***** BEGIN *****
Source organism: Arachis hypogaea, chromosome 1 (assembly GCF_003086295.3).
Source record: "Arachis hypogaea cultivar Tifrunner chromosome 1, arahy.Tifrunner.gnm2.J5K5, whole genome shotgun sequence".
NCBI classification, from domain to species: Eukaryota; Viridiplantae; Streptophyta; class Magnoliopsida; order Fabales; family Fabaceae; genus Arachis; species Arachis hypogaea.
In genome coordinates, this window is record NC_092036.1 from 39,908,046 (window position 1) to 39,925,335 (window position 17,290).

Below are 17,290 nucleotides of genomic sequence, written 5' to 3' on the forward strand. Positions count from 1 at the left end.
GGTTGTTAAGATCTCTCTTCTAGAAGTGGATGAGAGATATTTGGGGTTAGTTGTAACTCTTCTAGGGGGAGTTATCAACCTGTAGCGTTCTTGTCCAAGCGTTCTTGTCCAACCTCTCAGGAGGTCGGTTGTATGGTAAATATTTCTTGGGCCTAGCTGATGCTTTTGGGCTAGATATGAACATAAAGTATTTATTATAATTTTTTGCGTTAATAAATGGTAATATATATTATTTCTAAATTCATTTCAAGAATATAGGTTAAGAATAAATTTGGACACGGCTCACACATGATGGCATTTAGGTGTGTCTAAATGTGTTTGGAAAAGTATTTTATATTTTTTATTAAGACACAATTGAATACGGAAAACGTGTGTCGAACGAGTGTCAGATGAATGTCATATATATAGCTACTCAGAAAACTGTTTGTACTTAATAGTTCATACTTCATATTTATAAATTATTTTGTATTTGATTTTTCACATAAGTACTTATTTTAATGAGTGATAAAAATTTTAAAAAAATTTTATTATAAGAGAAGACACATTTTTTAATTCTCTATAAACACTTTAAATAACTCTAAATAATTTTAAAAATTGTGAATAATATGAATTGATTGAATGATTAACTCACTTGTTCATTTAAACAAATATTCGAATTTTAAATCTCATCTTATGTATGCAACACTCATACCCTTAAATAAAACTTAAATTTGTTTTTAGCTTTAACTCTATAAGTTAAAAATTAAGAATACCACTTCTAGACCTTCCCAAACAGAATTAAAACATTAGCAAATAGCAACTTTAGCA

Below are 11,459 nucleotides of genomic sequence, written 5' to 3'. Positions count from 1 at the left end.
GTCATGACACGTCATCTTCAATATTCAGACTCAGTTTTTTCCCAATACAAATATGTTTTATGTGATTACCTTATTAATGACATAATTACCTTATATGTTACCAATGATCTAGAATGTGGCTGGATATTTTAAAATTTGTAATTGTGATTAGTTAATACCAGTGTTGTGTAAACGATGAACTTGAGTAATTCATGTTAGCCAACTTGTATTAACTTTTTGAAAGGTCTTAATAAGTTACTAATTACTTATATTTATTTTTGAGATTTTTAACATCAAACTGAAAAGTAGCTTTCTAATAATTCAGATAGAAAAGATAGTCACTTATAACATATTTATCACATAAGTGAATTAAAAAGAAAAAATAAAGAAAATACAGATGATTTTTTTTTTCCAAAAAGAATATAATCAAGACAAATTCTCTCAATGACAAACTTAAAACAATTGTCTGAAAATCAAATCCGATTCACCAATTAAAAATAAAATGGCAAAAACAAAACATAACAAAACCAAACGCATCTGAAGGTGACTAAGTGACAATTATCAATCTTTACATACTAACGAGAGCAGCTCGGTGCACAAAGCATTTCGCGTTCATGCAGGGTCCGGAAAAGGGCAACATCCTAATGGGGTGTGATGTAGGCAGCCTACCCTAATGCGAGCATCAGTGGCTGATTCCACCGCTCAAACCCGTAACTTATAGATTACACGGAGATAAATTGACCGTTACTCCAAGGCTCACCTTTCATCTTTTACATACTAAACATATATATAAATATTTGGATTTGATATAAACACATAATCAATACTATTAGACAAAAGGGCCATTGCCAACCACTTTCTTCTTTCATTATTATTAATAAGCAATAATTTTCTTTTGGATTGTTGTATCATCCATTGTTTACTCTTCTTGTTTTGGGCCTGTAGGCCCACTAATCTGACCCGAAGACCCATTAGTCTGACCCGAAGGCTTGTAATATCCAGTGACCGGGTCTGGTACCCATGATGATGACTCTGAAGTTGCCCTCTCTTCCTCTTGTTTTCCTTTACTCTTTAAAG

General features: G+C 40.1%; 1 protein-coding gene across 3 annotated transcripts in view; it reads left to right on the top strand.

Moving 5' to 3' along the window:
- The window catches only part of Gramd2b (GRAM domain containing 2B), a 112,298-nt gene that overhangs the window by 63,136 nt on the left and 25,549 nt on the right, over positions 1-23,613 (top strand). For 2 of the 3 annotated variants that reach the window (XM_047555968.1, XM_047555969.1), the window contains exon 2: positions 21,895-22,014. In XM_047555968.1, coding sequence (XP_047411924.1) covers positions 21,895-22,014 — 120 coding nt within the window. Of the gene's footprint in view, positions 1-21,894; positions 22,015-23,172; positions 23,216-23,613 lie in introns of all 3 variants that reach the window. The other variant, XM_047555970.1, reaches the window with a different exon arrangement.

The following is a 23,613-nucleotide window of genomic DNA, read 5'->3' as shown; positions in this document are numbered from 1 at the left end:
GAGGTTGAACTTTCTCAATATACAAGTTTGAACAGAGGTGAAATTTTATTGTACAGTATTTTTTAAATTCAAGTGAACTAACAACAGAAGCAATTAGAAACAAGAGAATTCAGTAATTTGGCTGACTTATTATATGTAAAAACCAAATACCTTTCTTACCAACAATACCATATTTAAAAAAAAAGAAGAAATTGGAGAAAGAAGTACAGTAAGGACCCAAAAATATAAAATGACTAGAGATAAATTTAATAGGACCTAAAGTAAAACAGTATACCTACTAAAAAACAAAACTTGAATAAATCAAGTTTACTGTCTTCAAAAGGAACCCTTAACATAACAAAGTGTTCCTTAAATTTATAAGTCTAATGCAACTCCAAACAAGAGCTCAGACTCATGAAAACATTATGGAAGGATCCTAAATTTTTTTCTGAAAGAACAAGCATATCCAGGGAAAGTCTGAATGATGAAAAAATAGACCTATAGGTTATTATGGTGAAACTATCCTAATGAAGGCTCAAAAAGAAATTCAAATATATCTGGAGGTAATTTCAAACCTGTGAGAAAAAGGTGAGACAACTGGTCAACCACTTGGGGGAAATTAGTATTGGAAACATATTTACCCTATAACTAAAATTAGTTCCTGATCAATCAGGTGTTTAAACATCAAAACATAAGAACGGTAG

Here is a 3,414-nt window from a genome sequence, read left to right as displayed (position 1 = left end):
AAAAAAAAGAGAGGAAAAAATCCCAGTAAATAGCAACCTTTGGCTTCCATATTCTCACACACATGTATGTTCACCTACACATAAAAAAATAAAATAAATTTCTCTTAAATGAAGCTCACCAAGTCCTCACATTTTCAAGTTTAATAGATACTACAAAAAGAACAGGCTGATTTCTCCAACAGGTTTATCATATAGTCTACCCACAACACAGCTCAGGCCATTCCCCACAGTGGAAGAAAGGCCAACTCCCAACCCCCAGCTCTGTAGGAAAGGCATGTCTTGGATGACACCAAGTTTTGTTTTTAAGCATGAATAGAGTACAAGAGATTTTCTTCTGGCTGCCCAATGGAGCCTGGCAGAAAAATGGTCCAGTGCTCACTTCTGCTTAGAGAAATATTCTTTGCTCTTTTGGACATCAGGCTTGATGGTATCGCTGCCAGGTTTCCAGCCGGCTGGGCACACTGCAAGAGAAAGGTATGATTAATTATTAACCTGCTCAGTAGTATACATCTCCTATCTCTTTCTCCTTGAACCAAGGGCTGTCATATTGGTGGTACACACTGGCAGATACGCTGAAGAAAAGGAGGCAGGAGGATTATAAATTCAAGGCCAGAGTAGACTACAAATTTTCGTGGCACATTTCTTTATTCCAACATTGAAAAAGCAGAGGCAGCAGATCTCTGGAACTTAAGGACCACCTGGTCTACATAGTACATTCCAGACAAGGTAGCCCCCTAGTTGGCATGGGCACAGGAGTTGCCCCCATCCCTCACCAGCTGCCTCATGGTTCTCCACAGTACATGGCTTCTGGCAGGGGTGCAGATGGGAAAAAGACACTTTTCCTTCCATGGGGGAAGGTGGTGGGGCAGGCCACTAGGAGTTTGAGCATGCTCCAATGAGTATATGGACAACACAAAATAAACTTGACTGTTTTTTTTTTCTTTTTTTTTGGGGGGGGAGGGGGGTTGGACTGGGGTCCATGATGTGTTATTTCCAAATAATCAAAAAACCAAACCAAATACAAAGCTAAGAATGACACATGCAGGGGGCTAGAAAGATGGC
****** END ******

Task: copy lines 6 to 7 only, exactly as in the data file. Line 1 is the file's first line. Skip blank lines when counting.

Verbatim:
GGTTGTTAAGATCTCTCTTCTAGAAGTGGATGAGAGATATTTGGGGTTAGTTGTAACTCTTCTAGGGGGAGTTATCAACCTGTAGCGTTCTTGTCCAAGCGTTCTTGTCCAACCTCTCAGGAGGTCGGTTGTATGGTAAATATTTCTTGGGCCTAGCTGATGCTTTTGGGCTAGATATGAACATAAAGTATTTATTATAATTTTTTGCGTTAATAAATGGTAATATATATTATTTCTAAATTCATTTCAAGAATATAGGTTAAGAATAAATTTGGACACGGCTCACACATGATGGCATTTAGGTGTGTCTAAATGTGTTTGGAAAAGTATTTTATATTTTTTATTAAGACACAATTGAATACGGAAAACGTGTGTCGAACGAGTGTCAGATGAATGTCATATATATAGCTACTCAGAAAACTGTTTGTACTTAATAGTTCATACTTCATATTTATAAATTATTTTGTATTTGATTTTTCACATAAGTACTTATTTTAATGAGTGATAAAAATTTTAAAAAAATTTTATTATAAGAGAAGACACATTTTTTAATTCTCTATAAACACTTTAAATAACTCTAAATAATTTTAAAAATTGTGAATAATATGAATTGATTGAATGATTAACTCACTTGTTCATTTAAACAAATATTCGAATTTTAAATCTCATCTTATGTATGCAACACTCATACCCTTAAATAAAACTTAAATTTGTTTTTAGCTTTAACTCTATAAGTTAAAAATTAAGAATACCACTTCTAGACCTTCCCAAACAGAATTAAAACATTAGCAAATAGCAACTTTAGCA

Below are 11,459 nucleotides of genomic sequence, written 5' to 3'. Positions count from 1 at the left end.